Judge allows abortion repayment
A county judge ruled Wednesday that pregnant women who qualify for Medicaid can be reimbursed for abortions deemed medically necessary.
Current state law allows Medicaid funds to be used for abortions when the woman's life is in danger or when the woman is a victim of rape or incest, but not in other circumstances.
Marion County Superior Court Judge Susan Macey Thompson found the current state rules unconstitutional, saying that if the state chooses to provide Medicaid abortion funding in stipulated cases, it also must provide funding for medically necessary abortions.
Teen athletes plead to hazing
Seven teen-agers who pleaded guilty in a high school hazing scandal were sentenced Wednesday to from two to nine months in prison. An eighth student charged in the scandal has not entered a plea.
The eight, all members of Winslow High School's basketball or track teams, were indicted in May on charges ranging from kidnapping to rape.
Court records show the victims told sheriff's investigators their attackers held them down, pulled down their pants and inserted fingers and other objects in their rectums.
Six Winslow coaches resigned, and basketball coach Danny Gonzalez was charged with three counts of child abuse. No trial date has been scheduled.
Astronauts test new jetpacks
Two spacewalking astronauts wrapped up construction work outside the international space station on Wednesday, then fired up their jetpacks and cruised around.
Jeff Wisoff and Michael Lopez-Alegria took turns jetting over and around space shuttle Discovery's payload bay to test the small nitrogen-powered rocket backpack that could someday save an astronaut's life.
They were on a leash the whole time. But it was a loose leash.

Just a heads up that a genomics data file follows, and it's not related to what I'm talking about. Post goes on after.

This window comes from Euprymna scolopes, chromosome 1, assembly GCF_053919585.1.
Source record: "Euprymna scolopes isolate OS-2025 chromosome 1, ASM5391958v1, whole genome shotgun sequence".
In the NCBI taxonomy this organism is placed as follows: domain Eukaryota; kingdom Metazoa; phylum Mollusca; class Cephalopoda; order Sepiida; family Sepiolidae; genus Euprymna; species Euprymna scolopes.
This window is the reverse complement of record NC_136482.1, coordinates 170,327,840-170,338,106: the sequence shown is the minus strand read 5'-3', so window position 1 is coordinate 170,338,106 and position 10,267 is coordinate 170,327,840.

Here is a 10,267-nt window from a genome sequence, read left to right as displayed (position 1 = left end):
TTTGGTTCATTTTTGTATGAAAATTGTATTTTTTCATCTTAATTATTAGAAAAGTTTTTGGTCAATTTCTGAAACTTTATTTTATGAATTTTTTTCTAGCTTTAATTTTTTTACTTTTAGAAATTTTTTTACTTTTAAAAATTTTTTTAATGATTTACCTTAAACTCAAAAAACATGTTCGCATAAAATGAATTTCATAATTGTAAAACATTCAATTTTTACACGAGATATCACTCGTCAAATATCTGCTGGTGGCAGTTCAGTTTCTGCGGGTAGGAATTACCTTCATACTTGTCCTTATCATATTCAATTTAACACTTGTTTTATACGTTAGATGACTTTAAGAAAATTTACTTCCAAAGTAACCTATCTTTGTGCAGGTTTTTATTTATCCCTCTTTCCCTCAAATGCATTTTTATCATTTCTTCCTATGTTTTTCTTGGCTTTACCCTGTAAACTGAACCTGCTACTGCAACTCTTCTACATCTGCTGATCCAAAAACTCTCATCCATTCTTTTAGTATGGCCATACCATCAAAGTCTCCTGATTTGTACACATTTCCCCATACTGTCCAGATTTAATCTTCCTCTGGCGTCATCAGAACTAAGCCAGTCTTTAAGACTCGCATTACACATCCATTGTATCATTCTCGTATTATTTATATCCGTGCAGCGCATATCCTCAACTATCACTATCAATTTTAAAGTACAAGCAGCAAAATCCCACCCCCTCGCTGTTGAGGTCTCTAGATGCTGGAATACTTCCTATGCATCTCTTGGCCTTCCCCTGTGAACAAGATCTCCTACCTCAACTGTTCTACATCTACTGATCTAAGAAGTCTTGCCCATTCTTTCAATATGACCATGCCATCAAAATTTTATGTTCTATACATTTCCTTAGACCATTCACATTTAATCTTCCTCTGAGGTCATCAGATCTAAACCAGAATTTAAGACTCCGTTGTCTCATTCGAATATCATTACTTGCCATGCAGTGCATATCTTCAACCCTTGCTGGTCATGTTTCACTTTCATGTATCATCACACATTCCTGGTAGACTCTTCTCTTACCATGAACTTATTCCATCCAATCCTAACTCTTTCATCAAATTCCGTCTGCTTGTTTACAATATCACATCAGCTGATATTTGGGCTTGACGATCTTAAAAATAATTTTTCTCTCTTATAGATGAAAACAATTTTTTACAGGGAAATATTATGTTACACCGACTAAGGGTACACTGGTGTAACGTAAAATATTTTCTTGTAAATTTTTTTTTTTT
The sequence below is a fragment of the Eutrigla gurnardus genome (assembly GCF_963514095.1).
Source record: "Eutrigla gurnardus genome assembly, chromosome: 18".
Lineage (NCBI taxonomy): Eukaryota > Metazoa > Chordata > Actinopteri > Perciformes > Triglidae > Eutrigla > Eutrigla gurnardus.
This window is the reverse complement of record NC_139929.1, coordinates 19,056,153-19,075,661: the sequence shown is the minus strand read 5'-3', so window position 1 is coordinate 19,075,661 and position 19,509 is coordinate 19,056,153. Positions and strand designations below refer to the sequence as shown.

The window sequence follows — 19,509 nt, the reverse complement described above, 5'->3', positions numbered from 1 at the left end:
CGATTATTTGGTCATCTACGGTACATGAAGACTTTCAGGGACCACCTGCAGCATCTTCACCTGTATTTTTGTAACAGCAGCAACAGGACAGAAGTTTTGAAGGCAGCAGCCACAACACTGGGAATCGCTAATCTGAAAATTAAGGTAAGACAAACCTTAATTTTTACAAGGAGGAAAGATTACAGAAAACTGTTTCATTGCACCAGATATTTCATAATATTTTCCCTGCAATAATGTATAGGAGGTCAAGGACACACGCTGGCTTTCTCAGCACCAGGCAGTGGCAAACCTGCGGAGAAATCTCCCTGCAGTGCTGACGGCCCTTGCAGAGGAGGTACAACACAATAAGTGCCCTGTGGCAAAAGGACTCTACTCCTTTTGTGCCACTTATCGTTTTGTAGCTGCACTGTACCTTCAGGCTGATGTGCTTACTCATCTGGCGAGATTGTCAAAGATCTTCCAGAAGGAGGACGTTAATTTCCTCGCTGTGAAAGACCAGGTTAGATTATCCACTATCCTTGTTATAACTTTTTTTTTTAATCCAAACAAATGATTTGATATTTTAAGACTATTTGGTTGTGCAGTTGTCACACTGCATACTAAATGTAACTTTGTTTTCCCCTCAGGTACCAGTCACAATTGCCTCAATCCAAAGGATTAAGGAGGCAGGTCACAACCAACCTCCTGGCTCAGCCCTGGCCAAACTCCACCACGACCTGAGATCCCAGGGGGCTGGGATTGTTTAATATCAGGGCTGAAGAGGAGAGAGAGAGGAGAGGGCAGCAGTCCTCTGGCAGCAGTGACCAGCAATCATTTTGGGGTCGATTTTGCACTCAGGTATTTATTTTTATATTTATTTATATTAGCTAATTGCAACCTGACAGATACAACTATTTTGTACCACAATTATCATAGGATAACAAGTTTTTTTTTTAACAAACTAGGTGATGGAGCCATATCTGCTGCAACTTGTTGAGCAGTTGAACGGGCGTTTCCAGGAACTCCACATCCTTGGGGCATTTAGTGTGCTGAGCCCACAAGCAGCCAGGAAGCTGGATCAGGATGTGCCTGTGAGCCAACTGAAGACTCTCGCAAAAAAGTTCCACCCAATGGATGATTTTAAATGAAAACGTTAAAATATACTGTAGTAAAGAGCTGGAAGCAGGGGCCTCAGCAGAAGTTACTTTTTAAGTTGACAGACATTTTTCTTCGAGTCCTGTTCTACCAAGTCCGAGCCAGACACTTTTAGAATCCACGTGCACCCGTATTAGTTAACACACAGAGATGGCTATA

"Jeff, what's it like being a satellite?" one of the astronauts inside Discovery asked as Wisoff propelled himself 240 miles above Earth. "Pretty awesome," Wisoff replied. Later he murmured: "Like falling in love."
NEW YORK CITY
Father tossed infant out window
A man threw his 3-month-old son out a 15th-floor window minutes after his estranged wife called police to say he had violated an order of protection, authorities said.
The couple had been arguing over a visitation schedule regarding the infant when the woman made the call early Tuesday morning, police said.
A responding police officer saw the baby's body in a grassy area and summoned an ambulance. The baby, Kharle Slade, was pronounced dead at the scene.
Derek Slade, 30, was arrested at the home. Later Tuesday, he was charged with second-degree murder and was ordered held without bail.
Video game crackdown postponed
Kids who enjoy mutilating and maiming video game monsters will be able to do it for a while longer. The city on Wednesday was ordered to hold off enforcement, temporarily at least, of its ordinance against children under 18 using violent or sexually explicit coin-operated video games.
The video game industry asked the 7th U.S. Circuit Court of Appeals in Chicago to issue the stay after a federal judge last week ruled the ban on violent games was legal.
The ordinance, believed to be the first of its kind, requires coin-operated games featuring graphic violence or strong sexual content to have warning labels and to be kept at least 10 feet from non-offending game machines. They must also be separated by a curtain or wall so minors cannot see them.